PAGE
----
Tracking Number: 155966
Title: "UN Embargo Puts Iraqi Nuclear Program on Hold." A Carnegie Endowment for International Peace study entitled "Nuclear Ambitions" identifies Iraq, Iran, and Libya as
countries pursuing a nuclear capability, according to Joel Kuester, who helped draft the study. (900924)
Translated Title: "L'Embargo Paralyse le Programme Nucleaire Irakien." (900924)
Author: GOMEZ, BERTA (USIA STAFF WRITER)
09/24/90 1Me Re U.N. EMBARGO PUTS IRAQI NUCLEAR PROGRAM ON HOLD (Nuclear weapons 5-10 years away, says study) (750) By Berta Gomez USIA staff writer
Washington -- One very positive effect of the current international embargo against Iraq is that it could delay Baghdad's long-standing efforts to obtain a nuclear weapons capability.
Joel Kuester, a staffer at the Washington-based Carnegie Endowment for International Peace, says the embargo "has effectively put the Iraqi nuclear program 'on hold.'"
Given Iraq's determined efforts to become a nuclear power, he adds, the embargo "is a very good thing."
In a recently published study (completed prior to Iraq's August 2 invasion of Kuwait), the Carnegie Endowment identified Iraq as one of three Middle Eastern countries -- along with Iran and Libya -- that are "actively pursuing" an atomic weapons capability.
The book length report, titled "Nuclear Ambitions," concluded its chapter on Iraq by asserting that the rapid growth of that country's nuclear weapons program "could permit it to engage in 'nuclear blackmail' by the mid- 1990's."
"Though Iraq may be five to ten years away from acquiring nuclear weapons of its own," the study says, "open-ended expansion of its non-nuclear capabilities has seriously heightened the risk that nuclear arms may some day be used in the region."
Kuester, who helped draft "Nuclear Ambitions," says the embargo could change that scenario significantly. Since "Iraq relied heavily on arms smuggling and (other) illicit activities in the West" to develop its nuclear capability, he notes, it would be "extremely difficult" for such activity to continue.
"Although it would be too strong to say that the embargo has completely eliminated" Iraqi progress in the nuclear arena, it does "severely hinder" the effort, Kuester says.
Iraq began to expand its nuclear sector in the 1970's, but made little progress in the 1980's, when most of its energy and attention were focused on the war against Iran.
GE 2 POL106 Moreover, the program's "centerpiece" -- the French- supplied Osiraq research reactor outside Baghdad -- had been destroyed in a 1981 Israeli raid.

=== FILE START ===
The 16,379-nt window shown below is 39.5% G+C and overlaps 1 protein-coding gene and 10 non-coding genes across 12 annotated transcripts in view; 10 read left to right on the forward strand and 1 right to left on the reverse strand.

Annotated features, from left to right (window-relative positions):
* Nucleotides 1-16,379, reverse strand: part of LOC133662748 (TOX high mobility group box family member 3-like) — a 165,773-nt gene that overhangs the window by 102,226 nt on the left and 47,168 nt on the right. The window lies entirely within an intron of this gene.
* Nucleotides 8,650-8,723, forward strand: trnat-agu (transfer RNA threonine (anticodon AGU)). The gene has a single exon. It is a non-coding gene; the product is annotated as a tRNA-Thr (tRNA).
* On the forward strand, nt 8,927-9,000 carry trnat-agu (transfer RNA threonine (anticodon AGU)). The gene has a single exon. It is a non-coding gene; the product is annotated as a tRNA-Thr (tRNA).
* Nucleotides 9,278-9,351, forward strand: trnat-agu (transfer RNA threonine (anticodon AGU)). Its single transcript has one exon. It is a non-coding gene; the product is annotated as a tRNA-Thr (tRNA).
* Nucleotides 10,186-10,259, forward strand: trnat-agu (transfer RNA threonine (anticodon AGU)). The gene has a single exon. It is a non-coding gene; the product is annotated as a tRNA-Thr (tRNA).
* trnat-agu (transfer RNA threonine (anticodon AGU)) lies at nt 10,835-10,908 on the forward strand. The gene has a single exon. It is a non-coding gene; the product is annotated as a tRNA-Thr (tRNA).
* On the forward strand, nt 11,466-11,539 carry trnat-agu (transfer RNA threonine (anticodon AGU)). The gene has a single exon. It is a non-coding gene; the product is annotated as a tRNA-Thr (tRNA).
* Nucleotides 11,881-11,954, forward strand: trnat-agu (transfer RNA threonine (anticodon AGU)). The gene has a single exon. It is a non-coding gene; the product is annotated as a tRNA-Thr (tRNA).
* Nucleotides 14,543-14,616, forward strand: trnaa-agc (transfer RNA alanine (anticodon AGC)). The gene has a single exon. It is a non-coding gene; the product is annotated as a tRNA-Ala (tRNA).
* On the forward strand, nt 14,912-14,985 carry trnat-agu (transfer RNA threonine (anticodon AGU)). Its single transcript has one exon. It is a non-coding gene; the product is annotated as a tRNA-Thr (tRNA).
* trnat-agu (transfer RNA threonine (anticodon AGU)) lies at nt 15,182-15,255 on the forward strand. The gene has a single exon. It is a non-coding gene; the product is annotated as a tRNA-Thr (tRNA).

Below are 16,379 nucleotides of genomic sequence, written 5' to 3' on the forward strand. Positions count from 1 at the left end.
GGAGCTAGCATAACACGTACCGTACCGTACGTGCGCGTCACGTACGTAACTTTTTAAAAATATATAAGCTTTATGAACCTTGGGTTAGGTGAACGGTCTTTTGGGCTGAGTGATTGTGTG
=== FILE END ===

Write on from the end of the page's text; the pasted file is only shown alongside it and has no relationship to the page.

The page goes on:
According to the Carnegie study, the Osiraq reactor was indicative of Iraqi long-term intentions. Not only was it "unusually large and therefore capable of irradiating uranium specimens to produce significant quantities of plutonium," but Iraq in 1980 and 1981 purchased "inexplicably large amounts of natural uranium...suggesting a secret intention to irradiate the material in Osiraq."
At the end of the Iran-Iraq war Baghdad renewed the expansion of its nuclear sector, but there was by this time a "growing consensus" among international observers that Iraq's ultimate goal was the gradual acquisition of a nuclear weapons capability, the study adds.
Indeed, by mid-1989, U.S. government and other sources believed that an Iraqi nuclear device was five to 10 years away. Concerns were also heightened by evidence that Iraq's new key laboratories were being built underground, and the knowledge that Iraq had emerged from its eight year war with Iran as one of the strongest military powers in the region.
Although Baghdad consistently denied any interest in developing atomic weapons, "Nuclear Ambitions" lists several recent illegal Iraqi attempts to purchase material and technology for the production of nuclear arms.
For example, in February 1989 the U.S. Commerce Department blocked an attempt by Iraq to obtain specialized vacuum pumps which can be used in uranium enrichment plants.
Later that year reports surfaced that a West German firm had supplied Iraq with specialized machinery for manufacturing enrichment centrifuges, and that Iraq had attempted to purchase special magnets that are used to hold enrichment centrifuges in place.
Last March, five persons were arrested in London for trying to export military-grade nuclear triggering devices to Iraq.
In addition to impeding such activity, the embargo, and the military forces assembled to enforce it, could also close off another nuclear option that is available to Iraq. Since 1980, Baghdad has possessed 27.5 pounds of highly enriched uranium fuel (originally intended for the Osiraq reactor) -- an amount Kuester describes as "enough to manufacture one crude device within one year."
The fuel, however, is subject to inspection by the International Atomic Energy Agency (IAEA) and Iraq cannot seize it without alerting that organization, and therefore
GE 3 POL106 the world. Given the presence of an enormous multinational military force along its border, it is highly unlikely that Iraq would try to use the uranium. "You can imagine" says Kuester, "the firestorm that would ensue" after any Iraqi attempt to seize the fuel. NNNN
File Identification: 09/24/90, PO-106; 09/24/90, EP-116; 09/24/90, EU-106; 09/24/90, NE-112; 09/25/90, AE-211; 09/27/90, AF-407; 09/27/90, AS-428
Product Name: Wireless File
Product Code: WF
Languages: French; Spanish
Keywords: CARNEGIE ENDOWMENT FOR INTERNATIONAL PEACE; REPORTS & STUDIES; KUESTER, JOEL; MILITARY CAPABILITIES; NUCLEAR WEAPONS; IRAQ/Defense & Military; IRAN/Defense & Military; LIBYA/Defense & Military; TECHNOLOGY TRANSFER; MILITARY TE
Thematic Codes: 1NE; 1UN; 5TT
Target Areas: EA; EU; NE; AF
PDQ Text Link: 155966; 156456; 156439
|Join the GlobalSecurity.org mailing list|